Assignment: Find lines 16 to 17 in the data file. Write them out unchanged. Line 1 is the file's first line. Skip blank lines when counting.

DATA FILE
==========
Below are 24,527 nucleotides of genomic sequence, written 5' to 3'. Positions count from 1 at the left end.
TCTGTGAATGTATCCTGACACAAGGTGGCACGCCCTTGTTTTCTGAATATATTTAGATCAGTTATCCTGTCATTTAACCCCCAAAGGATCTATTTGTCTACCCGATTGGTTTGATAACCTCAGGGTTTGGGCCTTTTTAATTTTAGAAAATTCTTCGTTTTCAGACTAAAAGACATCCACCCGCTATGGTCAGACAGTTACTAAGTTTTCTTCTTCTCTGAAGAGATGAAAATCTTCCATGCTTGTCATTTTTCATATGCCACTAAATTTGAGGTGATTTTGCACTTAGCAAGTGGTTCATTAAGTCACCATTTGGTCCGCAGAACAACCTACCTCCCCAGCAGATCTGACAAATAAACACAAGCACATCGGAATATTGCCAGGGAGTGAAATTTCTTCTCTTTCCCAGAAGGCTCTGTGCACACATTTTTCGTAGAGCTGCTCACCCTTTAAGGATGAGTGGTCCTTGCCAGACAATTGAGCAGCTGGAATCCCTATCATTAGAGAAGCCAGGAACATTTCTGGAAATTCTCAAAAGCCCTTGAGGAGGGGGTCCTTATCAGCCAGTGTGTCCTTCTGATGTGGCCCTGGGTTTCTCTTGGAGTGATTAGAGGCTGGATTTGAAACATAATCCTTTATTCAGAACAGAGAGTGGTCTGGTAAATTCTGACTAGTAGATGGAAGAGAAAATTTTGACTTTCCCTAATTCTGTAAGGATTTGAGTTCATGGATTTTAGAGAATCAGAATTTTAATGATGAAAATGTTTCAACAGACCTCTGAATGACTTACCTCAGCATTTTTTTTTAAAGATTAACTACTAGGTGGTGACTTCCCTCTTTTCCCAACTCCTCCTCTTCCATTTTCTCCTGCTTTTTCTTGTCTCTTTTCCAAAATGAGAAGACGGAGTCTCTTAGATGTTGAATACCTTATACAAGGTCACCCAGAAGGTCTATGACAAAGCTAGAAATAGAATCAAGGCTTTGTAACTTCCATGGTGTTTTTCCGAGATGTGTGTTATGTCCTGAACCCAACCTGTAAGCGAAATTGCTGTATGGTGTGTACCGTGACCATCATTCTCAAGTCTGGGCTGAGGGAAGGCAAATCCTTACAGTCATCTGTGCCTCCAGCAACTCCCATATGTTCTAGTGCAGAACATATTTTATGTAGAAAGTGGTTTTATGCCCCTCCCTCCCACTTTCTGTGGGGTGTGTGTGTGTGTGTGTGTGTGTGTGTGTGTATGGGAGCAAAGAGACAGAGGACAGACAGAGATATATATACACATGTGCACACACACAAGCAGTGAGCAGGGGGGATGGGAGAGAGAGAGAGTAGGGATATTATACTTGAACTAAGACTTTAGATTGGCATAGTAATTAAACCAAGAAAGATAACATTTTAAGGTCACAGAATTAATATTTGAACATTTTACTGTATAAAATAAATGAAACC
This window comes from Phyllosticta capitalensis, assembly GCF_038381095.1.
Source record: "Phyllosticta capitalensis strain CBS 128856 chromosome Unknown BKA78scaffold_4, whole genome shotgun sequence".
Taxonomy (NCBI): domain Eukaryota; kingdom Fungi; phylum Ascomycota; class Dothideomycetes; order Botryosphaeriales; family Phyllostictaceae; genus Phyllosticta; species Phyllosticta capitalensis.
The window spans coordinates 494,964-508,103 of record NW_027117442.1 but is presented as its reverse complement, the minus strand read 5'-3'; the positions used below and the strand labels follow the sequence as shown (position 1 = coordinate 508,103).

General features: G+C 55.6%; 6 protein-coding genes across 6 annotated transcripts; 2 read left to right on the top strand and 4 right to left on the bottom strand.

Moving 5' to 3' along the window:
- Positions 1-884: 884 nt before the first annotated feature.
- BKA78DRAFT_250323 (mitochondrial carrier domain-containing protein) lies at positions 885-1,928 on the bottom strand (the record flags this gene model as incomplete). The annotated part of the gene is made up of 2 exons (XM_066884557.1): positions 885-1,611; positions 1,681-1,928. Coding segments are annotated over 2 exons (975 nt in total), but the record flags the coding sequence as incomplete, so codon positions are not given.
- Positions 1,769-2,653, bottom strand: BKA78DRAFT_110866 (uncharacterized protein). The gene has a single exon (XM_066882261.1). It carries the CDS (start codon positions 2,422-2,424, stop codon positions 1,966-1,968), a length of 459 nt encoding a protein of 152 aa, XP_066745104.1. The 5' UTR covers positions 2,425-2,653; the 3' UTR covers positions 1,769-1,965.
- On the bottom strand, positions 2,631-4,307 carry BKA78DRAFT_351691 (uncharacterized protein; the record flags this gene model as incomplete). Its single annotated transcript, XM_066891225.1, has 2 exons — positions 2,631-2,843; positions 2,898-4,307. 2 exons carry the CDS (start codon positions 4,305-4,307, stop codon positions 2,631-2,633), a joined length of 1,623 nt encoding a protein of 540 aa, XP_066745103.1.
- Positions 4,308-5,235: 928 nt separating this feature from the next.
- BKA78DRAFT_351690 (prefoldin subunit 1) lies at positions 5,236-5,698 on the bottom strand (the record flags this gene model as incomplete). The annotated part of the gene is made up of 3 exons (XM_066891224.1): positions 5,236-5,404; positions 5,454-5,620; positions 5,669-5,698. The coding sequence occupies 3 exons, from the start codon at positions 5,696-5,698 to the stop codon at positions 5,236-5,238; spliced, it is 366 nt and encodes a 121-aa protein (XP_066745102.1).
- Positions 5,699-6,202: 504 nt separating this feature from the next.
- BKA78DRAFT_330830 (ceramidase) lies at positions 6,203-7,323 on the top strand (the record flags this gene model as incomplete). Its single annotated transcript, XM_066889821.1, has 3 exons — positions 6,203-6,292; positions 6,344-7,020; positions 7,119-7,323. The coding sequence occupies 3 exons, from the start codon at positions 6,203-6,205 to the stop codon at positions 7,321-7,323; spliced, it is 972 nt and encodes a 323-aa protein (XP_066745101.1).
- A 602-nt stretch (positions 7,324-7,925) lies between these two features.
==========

- BKA78DRAFT_330830 (ceramidase) lies at positions 6,203-7,323 on the top strand (the record flags this gene model as incomplete). Its single annotated transcript, XM_066889821.1, has 3 exons — positions 6,203-6,292; positions 6,344-7,020; positions 7,119-7,323. The coding sequence occupies 3 exons, from the start codon at positions 6,203-6,205 to the stop codon at positions 7,321-7,323; spliced, it is 972 nt and encodes a 323-aa protein (XP_066745101.1).
- A 602-nt stretch (positions 7,324-7,925) lies between these two features.